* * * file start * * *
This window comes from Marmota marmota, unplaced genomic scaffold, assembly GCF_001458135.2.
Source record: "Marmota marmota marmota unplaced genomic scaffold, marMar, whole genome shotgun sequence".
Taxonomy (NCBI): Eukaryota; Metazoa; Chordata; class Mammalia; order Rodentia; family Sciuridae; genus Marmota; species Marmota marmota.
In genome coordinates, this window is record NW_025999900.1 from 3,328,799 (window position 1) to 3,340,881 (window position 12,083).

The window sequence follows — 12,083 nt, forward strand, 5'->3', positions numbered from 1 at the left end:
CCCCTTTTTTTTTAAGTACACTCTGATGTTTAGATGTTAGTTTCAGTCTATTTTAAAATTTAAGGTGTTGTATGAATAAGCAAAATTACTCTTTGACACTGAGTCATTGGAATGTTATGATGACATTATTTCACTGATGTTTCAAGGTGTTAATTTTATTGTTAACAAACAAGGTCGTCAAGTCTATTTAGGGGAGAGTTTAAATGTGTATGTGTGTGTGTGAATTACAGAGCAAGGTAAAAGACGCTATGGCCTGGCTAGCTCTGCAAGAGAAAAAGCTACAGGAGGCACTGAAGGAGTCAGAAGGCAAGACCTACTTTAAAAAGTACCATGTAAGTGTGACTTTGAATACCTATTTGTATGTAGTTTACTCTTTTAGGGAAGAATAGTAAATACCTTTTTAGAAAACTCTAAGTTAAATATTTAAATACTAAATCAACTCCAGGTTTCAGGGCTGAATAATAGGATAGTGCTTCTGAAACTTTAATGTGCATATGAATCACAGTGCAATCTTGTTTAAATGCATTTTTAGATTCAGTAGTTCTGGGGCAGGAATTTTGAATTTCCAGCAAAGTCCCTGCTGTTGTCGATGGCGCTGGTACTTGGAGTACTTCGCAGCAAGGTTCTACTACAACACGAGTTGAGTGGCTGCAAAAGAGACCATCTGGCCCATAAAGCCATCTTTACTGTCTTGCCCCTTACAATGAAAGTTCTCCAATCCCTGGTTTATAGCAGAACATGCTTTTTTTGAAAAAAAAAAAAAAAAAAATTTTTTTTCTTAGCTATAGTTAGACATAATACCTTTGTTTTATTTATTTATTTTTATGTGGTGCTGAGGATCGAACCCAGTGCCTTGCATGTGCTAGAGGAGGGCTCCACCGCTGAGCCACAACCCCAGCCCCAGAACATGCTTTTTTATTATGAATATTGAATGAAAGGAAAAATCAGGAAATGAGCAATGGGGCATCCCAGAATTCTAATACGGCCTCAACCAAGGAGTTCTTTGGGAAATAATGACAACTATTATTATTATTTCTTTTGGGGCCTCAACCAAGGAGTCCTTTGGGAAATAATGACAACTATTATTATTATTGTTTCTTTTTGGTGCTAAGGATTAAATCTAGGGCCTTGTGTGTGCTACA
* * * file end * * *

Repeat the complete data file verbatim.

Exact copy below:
This window comes from Marmota marmota, unplaced genomic scaffold, assembly GCF_001458135.2.
Source record: "Marmota marmota marmota unplaced genomic scaffold, marMar, whole genome shotgun sequence".
Taxonomy (NCBI): Eukaryota; Metazoa; Chordata; class Mammalia; order Rodentia; family Sciuridae; genus Marmota; species Marmota marmota.
In genome coordinates, this window is record NW_025999900.1 from 3,328,799 (window position 1) to 3,340,881 (window position 12,083).

The window sequence follows — 12,083 nt, forward strand, 5'->3', positions numbered from 1 at the left end:
CCCCTTTTTTTTTAAGTACACTCTGATGTTTAGATGTTAGTTTCAGTCTATTTTAAAATTTAAGGTGTTGTATGAATAAGCAAAATTACTCTTTGACACTGAGTCATTGGAATGTTATGATGACATTATTTCACTGATGTTTCAAGGTGTTAATTTTATTGTTAACAAACAAGGTCGTCAAGTCTATTTAGGGGAGAGTTTAAATGTGTATGTGTGTGTGTGAATTACAGAGCAAGGTAAAAGACGCTATGGCCTGGCTAGCTCTGCAAGAGAAAAAGCTACAGGAGGCACTGAAGGAGTCAGAAGGCAAGACCTACTTTAAAAAGTACCATGTAAGTGTGACTTTGAATACCTATTTGTATGTAGTTTACTCTTTTAGGGAAGAATAGTAAATACCTTTTTAGAAAACTCTAAGTTAAATATTTAAATACTAAATCAACTCCAGGTTTCAGGGCTGAATAATAGGATAGTGCTTCTGAAACTTTAATGTGCATATGAATCACAGTGCAATCTTGTTTAAATGCATTTTTAGATTCAGTAGTTCTGGGGCAGGAATTTTGAATTTCCAGCAAAGTCCCTGCTGTTGTCGATGGCGCTGGTACTTGGAGTACTTCGCAGCAAGGTTCTACTACAACACGAGTTGAGTGGCTGCAAAAGAGACCATCTGGCCCATAAAGCCATCTTTACTGTCTTGCCCCTTACAATGAAAGTTCTCCAATCCCTGGTTTATAGCAGAACATGCTTTTTTTGAAAAAAAAAAAAAAAAAAATTTTTTTTCTTAGCTATAGTTAGACATAATACCTTTGTTTTATTTATTTATTTTTATGTGGTGCTGAGGATCGAACCCAGTGCCTTGCATGTGCTAGAGGAGGGCTCCACCGCTGAGCCACAACCCCAGCCCCAGAACATGCTTTTTTATTATGAATATTGAATGAAAGGAAAAATCAGGAAATGAGCAATGGGGCATCCCAGAATTCTAATACGGCCTCAACCAAGGAGTTCTTTGGGAAATAATGACAACTATTATTATTATTTCTTTTGGGGCCTCAACCAAGGAGTCCTTTGGGAAATAATGACAACTATTATTATTATTGTTTCTTTTTGGTGCTAAGGATTAAATCTAGGGCCTTGTGTGTGCTACA